The Almost Graduation, & Two Different Perspectives #MondayBlogs

Today was *supposed* to be my last visit with my oncologist for one year. An entire year. For the first time. May 16 will mark 5 years, so I will be magically transformed from “remission” to
“cancer free.”

Alas, it was not meant to be and I have to return in 6 months. My antigen markers are fine, everything is fine except for this one itty bitty number that likes to go a few points off the reservation every now and then. Oddly enough, the same lab result comes back the same way for my Dad (don’t worry, Dad, I’m not blaming you). Because my doctor is awesome, he will run it all again and review and do the check up. Still, I was a frowny, whiny person when I left his office, which is pretty dumb when I write it all out this way. Ah, well.

Then, tonight at dinner, I was talking to Maddie and Moses and explaining why it wasn’t going to be once yearly appointments yet. Their responses were so typical of their ages/personalities that I was laughing. Maddie rolled her eyes: surprise! She’s a teenager. Moses patted me and made sympathetic noises. So, we did a bit of an interview for the blog – and yes, they knew it was for this post and they gave their approval for me to share their answers.

So, our strange interview, which is a combo of free association and words of wisdom as only children can present them.

Me: What do you think of when you think of cancer?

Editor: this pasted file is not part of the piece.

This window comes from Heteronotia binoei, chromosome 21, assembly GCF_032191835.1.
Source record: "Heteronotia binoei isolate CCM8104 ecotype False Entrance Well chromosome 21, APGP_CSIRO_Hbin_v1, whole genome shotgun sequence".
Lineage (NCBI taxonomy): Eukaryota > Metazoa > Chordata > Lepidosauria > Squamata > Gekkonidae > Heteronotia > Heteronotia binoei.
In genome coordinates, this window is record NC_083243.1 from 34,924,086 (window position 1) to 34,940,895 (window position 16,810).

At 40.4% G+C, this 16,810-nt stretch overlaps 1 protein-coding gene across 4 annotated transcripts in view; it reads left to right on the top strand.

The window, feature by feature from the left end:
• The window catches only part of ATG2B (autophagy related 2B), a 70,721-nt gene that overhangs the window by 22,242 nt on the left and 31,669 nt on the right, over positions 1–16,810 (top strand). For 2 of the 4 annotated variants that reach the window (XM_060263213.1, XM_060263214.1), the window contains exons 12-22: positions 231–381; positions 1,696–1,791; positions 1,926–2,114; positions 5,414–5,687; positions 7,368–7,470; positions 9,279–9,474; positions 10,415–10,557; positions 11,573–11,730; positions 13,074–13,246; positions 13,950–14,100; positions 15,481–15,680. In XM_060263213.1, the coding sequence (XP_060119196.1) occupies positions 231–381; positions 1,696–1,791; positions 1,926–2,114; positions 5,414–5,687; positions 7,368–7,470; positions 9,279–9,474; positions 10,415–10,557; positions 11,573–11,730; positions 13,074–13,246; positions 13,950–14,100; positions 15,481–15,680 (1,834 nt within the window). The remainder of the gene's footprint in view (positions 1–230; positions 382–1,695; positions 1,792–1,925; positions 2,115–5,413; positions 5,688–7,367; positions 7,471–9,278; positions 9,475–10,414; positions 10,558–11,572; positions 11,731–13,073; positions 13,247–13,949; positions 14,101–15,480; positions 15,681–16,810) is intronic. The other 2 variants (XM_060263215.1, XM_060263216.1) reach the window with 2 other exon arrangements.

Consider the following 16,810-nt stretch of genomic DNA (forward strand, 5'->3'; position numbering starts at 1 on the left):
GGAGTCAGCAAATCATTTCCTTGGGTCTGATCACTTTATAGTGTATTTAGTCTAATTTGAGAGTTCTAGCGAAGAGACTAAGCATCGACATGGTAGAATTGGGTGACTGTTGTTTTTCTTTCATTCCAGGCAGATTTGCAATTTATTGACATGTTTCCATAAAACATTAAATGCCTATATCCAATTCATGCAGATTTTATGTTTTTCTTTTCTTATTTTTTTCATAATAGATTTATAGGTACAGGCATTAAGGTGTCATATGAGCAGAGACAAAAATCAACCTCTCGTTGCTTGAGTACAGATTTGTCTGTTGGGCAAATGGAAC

Maddie: You. Sorry.
Moses: I think of a disease that can sometimes kill people.

Me: What do you think cancer is like?
Maddie: Painful
Moses: Scary

Me: What’s the first thing that comes to mind when you hear “cancer treatment.”
Maddie: I think of all the time it takes that can be a waste because you feel sick and it might not even work. (Apparently, there needs to be a faster, iron clad treatment.)
Moses: Hey, cancer treatment is when they cut you open! (Yes, he really thinks surgery is super cool.)

The add on that Maddie threw out at the end wasn’t a question I asked. She said she’s not scared of having cancer – but she is scared of not finding it when it’s there. Moses, however, responded to her by saying “Nah. We’re not gonna have it.”

From the mouths of babes (or, okay, one babe): early detection saves lives, right?

My final question to them was what advice they would give to someone experiencing cancer, since they watched my experience.

Moses: You need to stay strong and you need to know that you can beat it. That’s how you kill it.

Maddie: You just have to fight through and not give up. Assuming the worst is what gets you in the end.

Maddie did assuage her major fears: “We’re still going to have a party or cake or something on May 16th, though, right?!”

You are so damn right we are, my girl. Life is meant to be celebrated. Every moment.

Blessings to you all…

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